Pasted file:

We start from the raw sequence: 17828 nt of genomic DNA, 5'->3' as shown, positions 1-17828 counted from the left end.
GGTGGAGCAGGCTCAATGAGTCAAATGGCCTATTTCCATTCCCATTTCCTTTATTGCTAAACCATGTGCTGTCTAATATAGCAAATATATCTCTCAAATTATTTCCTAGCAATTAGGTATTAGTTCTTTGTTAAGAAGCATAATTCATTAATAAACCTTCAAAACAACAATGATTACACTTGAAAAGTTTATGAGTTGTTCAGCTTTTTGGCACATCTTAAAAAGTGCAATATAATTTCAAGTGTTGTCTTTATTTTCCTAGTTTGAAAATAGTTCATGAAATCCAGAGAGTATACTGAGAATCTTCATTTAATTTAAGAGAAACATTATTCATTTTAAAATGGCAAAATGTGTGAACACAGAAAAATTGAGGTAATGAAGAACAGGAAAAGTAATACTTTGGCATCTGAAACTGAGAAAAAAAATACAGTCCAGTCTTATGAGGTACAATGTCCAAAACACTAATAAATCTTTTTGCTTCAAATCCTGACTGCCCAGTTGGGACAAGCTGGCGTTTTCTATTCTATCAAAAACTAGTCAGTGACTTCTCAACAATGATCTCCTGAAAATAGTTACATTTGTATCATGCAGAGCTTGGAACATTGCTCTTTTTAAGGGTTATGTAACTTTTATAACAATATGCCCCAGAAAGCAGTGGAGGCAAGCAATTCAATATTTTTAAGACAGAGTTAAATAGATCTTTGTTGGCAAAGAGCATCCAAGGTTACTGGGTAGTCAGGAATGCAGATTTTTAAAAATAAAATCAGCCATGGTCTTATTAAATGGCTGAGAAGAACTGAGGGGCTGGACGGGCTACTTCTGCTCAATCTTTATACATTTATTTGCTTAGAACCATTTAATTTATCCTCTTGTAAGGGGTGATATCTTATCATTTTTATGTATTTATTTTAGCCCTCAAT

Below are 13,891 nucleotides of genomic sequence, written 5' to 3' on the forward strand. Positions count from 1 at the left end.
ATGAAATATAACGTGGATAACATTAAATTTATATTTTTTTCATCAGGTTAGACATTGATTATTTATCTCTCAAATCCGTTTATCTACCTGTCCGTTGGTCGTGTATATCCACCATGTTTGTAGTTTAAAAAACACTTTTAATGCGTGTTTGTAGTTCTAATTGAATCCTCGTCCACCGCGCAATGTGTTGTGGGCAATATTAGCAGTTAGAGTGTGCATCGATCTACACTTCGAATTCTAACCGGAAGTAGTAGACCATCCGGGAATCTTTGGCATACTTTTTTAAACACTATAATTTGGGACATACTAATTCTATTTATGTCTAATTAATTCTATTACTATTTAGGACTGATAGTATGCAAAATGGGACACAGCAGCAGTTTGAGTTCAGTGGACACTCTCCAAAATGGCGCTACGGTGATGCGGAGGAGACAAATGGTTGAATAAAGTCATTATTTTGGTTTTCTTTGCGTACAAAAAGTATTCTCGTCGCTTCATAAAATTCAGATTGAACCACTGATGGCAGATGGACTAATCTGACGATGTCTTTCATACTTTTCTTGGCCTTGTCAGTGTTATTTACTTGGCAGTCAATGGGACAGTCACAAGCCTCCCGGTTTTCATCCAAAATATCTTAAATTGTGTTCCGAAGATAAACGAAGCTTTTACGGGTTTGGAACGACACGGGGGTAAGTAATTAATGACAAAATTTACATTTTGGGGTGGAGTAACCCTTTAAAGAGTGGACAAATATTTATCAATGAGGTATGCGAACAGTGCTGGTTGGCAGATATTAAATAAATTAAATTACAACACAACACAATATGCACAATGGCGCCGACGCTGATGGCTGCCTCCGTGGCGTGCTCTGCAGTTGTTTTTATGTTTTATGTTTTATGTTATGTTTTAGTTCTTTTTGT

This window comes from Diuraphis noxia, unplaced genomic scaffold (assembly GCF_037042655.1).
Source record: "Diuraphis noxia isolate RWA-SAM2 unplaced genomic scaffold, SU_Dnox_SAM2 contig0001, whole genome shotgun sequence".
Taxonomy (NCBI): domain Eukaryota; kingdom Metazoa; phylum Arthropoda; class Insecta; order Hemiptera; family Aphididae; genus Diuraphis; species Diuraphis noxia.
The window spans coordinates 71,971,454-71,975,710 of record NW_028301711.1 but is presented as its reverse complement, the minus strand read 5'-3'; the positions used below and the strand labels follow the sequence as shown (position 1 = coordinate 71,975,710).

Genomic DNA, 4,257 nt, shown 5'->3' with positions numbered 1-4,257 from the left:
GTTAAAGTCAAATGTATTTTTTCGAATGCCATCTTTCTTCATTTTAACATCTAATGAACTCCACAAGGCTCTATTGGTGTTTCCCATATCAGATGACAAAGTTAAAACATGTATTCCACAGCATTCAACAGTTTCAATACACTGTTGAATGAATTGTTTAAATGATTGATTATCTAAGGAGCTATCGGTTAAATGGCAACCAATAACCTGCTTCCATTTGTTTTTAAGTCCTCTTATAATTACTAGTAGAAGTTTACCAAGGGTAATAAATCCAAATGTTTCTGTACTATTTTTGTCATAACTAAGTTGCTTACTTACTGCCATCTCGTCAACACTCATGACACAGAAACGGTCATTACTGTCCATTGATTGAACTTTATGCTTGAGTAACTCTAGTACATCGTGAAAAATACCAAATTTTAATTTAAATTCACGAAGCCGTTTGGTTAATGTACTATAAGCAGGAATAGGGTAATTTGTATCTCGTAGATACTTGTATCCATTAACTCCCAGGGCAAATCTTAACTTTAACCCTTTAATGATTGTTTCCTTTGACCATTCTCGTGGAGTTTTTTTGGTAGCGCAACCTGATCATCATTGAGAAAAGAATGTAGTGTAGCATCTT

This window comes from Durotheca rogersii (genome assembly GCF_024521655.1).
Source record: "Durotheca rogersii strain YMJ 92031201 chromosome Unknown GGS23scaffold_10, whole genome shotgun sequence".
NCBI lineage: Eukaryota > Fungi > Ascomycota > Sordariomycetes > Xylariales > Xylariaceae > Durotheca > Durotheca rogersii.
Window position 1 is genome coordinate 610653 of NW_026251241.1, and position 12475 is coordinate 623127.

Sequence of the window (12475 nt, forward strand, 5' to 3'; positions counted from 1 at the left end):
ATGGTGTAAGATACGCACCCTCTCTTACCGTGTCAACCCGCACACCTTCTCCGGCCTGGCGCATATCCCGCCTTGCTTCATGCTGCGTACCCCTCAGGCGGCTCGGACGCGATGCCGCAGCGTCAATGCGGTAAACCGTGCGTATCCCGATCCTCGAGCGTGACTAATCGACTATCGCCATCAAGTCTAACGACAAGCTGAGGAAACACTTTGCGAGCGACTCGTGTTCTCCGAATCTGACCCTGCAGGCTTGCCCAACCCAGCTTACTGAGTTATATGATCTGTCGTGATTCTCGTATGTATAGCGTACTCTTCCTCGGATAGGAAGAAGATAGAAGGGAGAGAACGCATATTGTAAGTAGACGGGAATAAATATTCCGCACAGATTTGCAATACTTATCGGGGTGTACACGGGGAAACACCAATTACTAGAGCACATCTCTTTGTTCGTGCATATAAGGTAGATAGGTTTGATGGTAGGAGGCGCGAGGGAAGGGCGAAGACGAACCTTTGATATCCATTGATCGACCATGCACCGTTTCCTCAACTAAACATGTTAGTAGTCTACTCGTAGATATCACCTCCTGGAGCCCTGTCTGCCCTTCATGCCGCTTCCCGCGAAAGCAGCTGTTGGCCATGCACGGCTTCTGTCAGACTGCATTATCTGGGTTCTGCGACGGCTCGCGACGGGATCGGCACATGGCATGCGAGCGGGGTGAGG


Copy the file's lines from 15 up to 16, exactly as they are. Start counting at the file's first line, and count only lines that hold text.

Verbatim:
Sequence of the window (12475 nt, forward strand, 5' to 3'; positions counted from 1 at the left end):
ATGGTGTAAGATACGCACCCTCTCTTACCGTGTCAACCCGCACACCTTCTCCGGCCTGGCGCATATCCCGCCTTGCTTCATGCTGCGTACCCCTCAGGCGGCTCGGACGCGATGCCGCAGCGTCAATGCGGTAAACCGTGCGTATCCCGATCCTCGAGCGTGACTAATCGACTATCGCCATCAAGTCTAACGACAAGCTGAGGAAACACTTTGCGAGCGACTCGTGTTCTCCGAATCTGACCCTGCAGGCTTGCCCAACCCAGCTTACTGAGTTATATGATCTGTCGTGATTCTCGTATGTATAGCGTACTCTTCCTCGGATAGGAAGAAGATAGAAGGGAGAGAACGCATATTGTAAGTAGACGGGAATAAATATTCCGCACAGATTTGCAATACTTATCGGGGTGTACACGGGGAAACACCAATTACTAGAGCACATCTCTTTGTTCGTGCATATAAGGTAGATAGGTTTGATGGTAGGAGGCGCGAGGGAAGGGCGAAGACGAACCTTTGATATCCATTGATCGACCATGCACCGTTTCCTCAACTAAACATGTTAGTAGTCTACTCGTAGATATCACCTCCTGGAGCCCTGTCTGCCCTTCATGCCGCTTCCCGCGAAAGCAGCTGTTGGCCATGCACGGCTTCTGTCAGACTGCATTATCTGGGTTCTGCGACGGCTCGCGACGGGATCGGCACATGGCATGCGAGCGGGGTGAGG